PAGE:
Siraj Haqqani’s deputy killed in Afghanistan

Jalaluddin Haqqani with his son Nasrudin. Click to view.

US forces in eastern Afghanistan claim to have killed the second senior member of Taliban commander Siraj Haqqani’s powerful network. Combined Joint Task Force-82 (CJTF-82) has confirmed that Mullah Sangeen, Siraj’s deputy, was killed in an unspecified raid on December 11.

“Sangeen was responsible for attacks on Afghan forces and improvised explosive device bombings,” the CJTF-82 press release stated. The details and location of the raid have not been made public. CJTF-82 placed a $20,000 reward for information on his capture or death.

The US military singled out Siraj Haqqani and his network as a major threat in eastern Afghanistan in late October. Siraj Haqqani, the son of the influential Taliban leader and former defense minister Jalaluddin Haqqani, was described as “one of the most influential insurgent commanders in eastern Afghanistan” who has “vied for the lead role as the Islamic Republic of Afghanistan’s prime antagonist.”

Siraj is believed to be the new breed of Taliban leadership in Afghanistan: dangerous not only for his connections with the Afghan Taliban, but with al Qaeda’s central leadership. The younger Haqqani’s “extended reach brings foreign fighters from places like Pakistan, Uzbekistan, Chechnya, Turkey and Middle Eastern countries into Afghanistan,” said Major Chris Belcher, a spokesman for CJTF-82, in October.

US and Afghan forces are now actively working to dismantle the Haqqani Network, which is active in Khost, Paktia, Paktika, Ghazni, Logar, Wardak, and Kabul provinces and provides support to Taliban networks in Kunar, Nangarhar, Helmand, and Kandahar provinces. Mullah Manan, another senior member of the Haqqani Network, was killed in early Novmber. Manan was killed while infiltrating the Spira district in Khost province, which borders North Waziristan in Pakistan.

CJTF-82 is clearly focusing on the Haqqani network and is working to cleave Siraj from his influential father, Jalaluddin. CJTF-82 is partially conducting this information operation via its press releases. Prior statements from CJTF-82 noted Siraj was usurping command of the senior Taliban leadership, including that of his father. The current press release insinuates both Mullah Manan and Sangeen were betrayed.

“That we would get two Haqqani sub-commanders so close together certainly raises an eyebrow and begins to make me wonder if Haqqani isn’t looking to get rid of those sub-commanders he doesn’t trust,” Lieutenant Colonel Dave Anders, the operations officer for CJTF-82 stated. “Certainly, that’s all speculative, but it does make one wonder.”

Anders also noted that Siraj operates from across the border in Pakistan. “Siraj remains in Pakistan in relative safety and puts his subordinates in grave danger,” said Anders. “It’s a different kind of leadership.”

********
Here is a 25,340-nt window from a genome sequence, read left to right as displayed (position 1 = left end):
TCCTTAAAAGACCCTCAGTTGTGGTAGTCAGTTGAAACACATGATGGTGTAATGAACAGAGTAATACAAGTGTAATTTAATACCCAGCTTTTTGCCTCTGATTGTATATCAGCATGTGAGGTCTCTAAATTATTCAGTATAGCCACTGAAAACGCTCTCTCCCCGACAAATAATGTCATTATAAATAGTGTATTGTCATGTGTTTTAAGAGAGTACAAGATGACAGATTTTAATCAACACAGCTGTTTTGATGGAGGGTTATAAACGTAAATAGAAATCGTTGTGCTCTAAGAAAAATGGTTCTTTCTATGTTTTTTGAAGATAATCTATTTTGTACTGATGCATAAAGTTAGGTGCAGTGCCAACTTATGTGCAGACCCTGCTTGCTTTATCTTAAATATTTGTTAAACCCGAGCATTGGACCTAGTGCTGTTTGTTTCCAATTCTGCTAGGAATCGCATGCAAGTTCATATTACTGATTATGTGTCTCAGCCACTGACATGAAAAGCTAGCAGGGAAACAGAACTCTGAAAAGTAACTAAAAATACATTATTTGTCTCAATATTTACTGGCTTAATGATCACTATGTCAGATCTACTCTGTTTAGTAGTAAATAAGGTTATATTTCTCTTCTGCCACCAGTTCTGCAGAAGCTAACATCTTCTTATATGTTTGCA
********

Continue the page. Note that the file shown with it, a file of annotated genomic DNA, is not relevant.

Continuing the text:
Jalaluddin Haqqani is a leader of the Taliban in North Waziristan. “He became close to Osama bin Laden during the jihad and after the Taliban took control, he served as minister of tribal affairs in its government,” PBS’ Frontline reported in an extensive feature on the senior Haqqani.

The Haqqani family runs several mosques and madrassas, or religious schools, inside of North Waziristan. The Pakistani government closed down the Haqqani-run Manba Ulom madrassa after the US commenced Operation Enduring Freedom in Afghanistan, but it was reopened in 2004. Syed Saleem Shahzad, who interviewed Siraj in 2004, described the Manba Ulom madrassa as “a center of jihadi activities, and where top Taliban and al-Qaeda commanders meet.”

Siraj’s influence in the Taliban was highlighted earlier this year when he was sent to Wana, South Waziristan to mediate infighting between Mullah Nazir’s Taliban faction and the Taliban faction backing Uzbeki al Qaeda.

Bill Roggio is a Senior Fellow at the Foundation for Defense of Democracies and the Editor of FDD's Long War Journal.

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  • Turner says:

    “Siraj remains in Pakistan in relative safety and puts his subordinates in grave danger,” said Anders. “It’s a different kind of leadership.”
    This quote would apply equally well to Osama Bin Laden. It’s funny how these guys imagine themselves to be jihadis walking in the footsteps of Mohammed, when they are cowards who wear masks, hide under burkahs and send their followers off to the “crusaders” to get slaughtered for them. This is nothing like Mohammed, who needed no mask, did not try to hide his identity in shame and stayed with his fighters to lead and inspire them in battle.

  • Neo says: